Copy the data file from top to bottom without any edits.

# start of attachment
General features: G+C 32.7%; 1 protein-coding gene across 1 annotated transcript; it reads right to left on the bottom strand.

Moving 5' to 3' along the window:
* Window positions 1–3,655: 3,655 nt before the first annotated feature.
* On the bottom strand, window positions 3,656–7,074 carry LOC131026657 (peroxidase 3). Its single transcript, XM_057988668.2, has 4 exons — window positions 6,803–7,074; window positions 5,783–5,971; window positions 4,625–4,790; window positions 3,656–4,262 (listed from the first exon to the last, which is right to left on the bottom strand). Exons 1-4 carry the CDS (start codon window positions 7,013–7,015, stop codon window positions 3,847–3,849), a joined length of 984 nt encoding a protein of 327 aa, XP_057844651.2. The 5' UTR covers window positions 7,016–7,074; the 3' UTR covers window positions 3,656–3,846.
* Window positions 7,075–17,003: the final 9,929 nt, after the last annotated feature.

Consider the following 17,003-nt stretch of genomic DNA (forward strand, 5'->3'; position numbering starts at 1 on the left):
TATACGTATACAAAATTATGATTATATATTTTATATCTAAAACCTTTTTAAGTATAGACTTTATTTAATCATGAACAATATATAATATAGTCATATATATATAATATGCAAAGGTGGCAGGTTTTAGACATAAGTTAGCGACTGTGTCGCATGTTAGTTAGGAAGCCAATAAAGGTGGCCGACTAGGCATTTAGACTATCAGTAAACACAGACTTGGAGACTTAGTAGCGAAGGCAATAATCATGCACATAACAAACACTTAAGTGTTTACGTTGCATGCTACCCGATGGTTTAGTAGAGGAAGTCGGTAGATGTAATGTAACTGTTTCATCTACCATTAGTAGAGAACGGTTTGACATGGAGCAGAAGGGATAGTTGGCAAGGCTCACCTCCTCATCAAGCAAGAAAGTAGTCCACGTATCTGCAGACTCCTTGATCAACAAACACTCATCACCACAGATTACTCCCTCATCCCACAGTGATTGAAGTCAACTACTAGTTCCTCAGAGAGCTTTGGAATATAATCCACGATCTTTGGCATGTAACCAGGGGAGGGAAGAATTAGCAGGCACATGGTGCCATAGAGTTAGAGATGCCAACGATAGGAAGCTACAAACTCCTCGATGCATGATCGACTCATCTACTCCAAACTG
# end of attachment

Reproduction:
General features: G+C 32.7%; 1 protein-coding gene across 1 annotated transcript; it reads right to left on the bottom strand.

Moving 5' to 3' along the window:
* Window positions 1–3,655: 3,655 nt before the first annotated feature.
* On the bottom strand, window positions 3,656–7,074 carry LOC131026657 (peroxidase 3). Its single transcript, XM_057988668.2, has 4 exons — window positions 6,803–7,074; window positions 5,783–5,971; window positions 4,625–4,790; window positions 3,656–4,262 (listed from the first exon to the last, which is right to left on the bottom strand). Exons 1-4 carry the CDS (start codon window positions 7,013–7,015, stop codon window positions 3,847–3,849), a joined length of 984 nt encoding a protein of 327 aa, XP_057844651.2. The 5' UTR covers window positions 7,016–7,074; the 3' UTR covers window positions 3,656–3,846.
* Window positions 7,075–17,003: the final 9,929 nt, after the last annotated feature.

Consider the following 17,003-nt stretch of genomic DNA (forward strand, 5'->3'; position numbering starts at 1 on the left):
TATACGTATACAAAATTATGATTATATATTTTATATCTAAAACCTTTTTAAGTATAGACTTTATTTAATCATGAACAATATATAATATAGTCATATATATATAATATGCAAAGGTGGCAGGTTTTAGACATAAGTTAGCGACTGTGTCGCATGTTAGTTAGGAAGCCAATAAAGGTGGCCGACTAGGCATTTAGACTATCAGTAAACACAGACTTGGAGACTTAGTAGCGAAGGCAATAATCATGCACATAACAAACACTTAAGTGTTTACGTTGCATGCTACCCGATGGTTTAGTAGAGGAAGTCGGTAGATGTAATGTAACTGTTTCATCTACCATTAGTAGAGAACGGTTTGACATGGAGCAGAAGGGATAGTTGGCAAGGCTCACCTCCTCATCAAGCAAGAAAGTAGTCCACGTATCTGCAGACTCCTTGATCAACAAACACTCATCACCACAGATTACTCCCTCATCCCACAGTGATTGAAGTCAACTACTAGTTCCTCAGAGAGCTTTGGAATATAATCCACGATCTTTGGCATGTAACCAGGGGAGGGAAGAATTAGCAGGCACATGGTGCCATAGAGTTAGAGATGCCAACGATAGGAAGCTACAAACTCCTCGATGCATGATCGACTCATCTACTCCAAACTG